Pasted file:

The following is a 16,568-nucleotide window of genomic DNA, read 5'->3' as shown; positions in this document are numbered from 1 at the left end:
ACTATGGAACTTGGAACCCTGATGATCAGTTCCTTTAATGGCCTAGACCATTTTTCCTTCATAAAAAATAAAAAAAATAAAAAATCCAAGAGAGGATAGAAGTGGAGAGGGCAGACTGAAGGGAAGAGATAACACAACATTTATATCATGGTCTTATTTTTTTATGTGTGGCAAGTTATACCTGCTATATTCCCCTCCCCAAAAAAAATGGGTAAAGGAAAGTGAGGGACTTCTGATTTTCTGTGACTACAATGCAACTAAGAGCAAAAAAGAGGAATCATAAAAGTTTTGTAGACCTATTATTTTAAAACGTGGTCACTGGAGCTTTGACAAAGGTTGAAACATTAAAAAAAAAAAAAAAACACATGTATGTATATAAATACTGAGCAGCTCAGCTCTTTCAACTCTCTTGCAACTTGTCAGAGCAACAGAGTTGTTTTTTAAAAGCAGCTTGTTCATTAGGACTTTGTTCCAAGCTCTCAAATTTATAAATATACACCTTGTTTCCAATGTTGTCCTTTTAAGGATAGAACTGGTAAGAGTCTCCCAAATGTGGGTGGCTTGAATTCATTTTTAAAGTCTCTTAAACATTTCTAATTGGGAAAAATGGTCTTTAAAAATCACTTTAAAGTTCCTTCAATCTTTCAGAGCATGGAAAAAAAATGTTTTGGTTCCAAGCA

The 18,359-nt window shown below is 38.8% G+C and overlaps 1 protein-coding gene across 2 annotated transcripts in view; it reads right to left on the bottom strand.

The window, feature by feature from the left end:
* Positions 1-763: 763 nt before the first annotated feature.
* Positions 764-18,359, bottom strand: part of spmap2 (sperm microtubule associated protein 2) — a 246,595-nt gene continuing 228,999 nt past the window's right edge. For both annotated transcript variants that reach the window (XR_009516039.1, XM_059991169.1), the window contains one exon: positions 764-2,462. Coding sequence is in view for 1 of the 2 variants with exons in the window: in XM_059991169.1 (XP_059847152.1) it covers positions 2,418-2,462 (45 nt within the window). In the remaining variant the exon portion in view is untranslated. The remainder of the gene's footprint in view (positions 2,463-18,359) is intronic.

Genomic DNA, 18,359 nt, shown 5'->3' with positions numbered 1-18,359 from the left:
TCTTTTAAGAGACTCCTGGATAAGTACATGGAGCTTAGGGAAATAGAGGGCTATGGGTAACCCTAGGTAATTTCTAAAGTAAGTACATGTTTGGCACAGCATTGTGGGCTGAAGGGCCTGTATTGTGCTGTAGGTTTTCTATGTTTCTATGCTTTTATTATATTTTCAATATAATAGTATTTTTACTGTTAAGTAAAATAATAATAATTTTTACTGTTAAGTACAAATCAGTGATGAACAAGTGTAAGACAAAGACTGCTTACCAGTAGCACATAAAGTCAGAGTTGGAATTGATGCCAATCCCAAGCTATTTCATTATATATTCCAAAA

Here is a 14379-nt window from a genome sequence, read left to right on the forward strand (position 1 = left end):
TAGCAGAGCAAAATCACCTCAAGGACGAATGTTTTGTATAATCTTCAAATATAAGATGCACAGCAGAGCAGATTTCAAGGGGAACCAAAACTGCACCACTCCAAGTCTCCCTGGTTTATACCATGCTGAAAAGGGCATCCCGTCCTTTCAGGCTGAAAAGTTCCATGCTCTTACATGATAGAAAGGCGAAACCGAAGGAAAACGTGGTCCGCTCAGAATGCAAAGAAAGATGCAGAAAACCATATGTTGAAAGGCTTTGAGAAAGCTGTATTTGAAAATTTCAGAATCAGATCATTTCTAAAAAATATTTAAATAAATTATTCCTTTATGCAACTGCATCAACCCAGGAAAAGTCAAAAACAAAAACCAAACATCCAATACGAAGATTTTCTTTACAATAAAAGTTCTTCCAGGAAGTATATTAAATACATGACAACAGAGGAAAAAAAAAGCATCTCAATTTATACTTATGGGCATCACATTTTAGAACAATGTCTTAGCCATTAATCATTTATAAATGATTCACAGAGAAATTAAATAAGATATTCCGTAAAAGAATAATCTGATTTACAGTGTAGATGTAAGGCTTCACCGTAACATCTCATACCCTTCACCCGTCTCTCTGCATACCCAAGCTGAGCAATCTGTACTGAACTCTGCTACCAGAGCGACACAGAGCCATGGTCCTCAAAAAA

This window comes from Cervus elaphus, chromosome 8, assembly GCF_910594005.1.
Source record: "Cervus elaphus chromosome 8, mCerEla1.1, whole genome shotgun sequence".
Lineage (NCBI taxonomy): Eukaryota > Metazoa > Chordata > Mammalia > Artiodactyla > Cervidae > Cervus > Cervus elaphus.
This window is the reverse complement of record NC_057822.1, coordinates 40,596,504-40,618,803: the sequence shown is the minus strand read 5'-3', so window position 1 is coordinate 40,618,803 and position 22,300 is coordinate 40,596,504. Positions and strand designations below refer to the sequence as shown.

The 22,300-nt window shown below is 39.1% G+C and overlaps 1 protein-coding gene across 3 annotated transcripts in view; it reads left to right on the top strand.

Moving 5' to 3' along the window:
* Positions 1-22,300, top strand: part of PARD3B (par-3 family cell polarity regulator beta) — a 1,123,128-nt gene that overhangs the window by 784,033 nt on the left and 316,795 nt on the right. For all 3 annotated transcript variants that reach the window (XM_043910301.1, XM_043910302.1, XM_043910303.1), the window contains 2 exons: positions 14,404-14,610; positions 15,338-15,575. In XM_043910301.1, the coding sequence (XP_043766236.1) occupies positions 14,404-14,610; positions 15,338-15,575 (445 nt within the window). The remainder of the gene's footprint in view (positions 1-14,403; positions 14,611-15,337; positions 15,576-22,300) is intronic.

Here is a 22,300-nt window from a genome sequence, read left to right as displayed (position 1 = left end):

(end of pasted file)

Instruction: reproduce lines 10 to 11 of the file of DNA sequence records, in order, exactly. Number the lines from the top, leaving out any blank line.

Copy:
TAGCAGAGCAAAATCACCTCAAGGACGAATGTTTTGTATAATCTTCAAATATAAGATGCACAGCAGAGCAGATTTCAAGGGGAACCAAAACTGCACCACTCCAAGTCTCCCTGGTTTATACCATGCTGAAAAGGGCATCCCGTCCTTTCAGGCTGAAAAGTTCCATGCTCTTACATGATAGAAAGGCGAAACCGAAGGAAAACGTGGTCCGCTCAGAATGCAAAGAAAGATGCAGAAAACCATATGTTGAAAGGCTTTGAGAAAGCTGTATTTGAAAATTTCAGAATCAGATCATTTCTAAAAAATATTTAAATAAATTATTCCTTTATGCAACTGCATCAACCCAGGAAAAGTCAAAAACAAAAACCAAACATCCAATACGAAGATTTTCTTTACAATAAAAGTTCTTCCAGGAAGTATATTAAATACATGACAACAGAGGAAAAAAAAAGCATCTCAATTTATACTTATGGGCATCACATTTTAGAACAATGTCTTAGCCATTAATCATTTATAAATGATTCACAGAGAAATTAAATAAGATATTCCGTAAAAGAATAATCTGATTTACAGTGTAGATGTAAGGCTTCACCGTAACATCTCATACCCTTCACCCGTCTCTCTGCATACCCAAGCTGAGCAATCTGTACTGAACTCTGCTACCAGAGCGACACAGAGCCATGGTCCTCAAAAAA

This window comes from Cervus elaphus, chromosome 8, assembly GCF_910594005.1.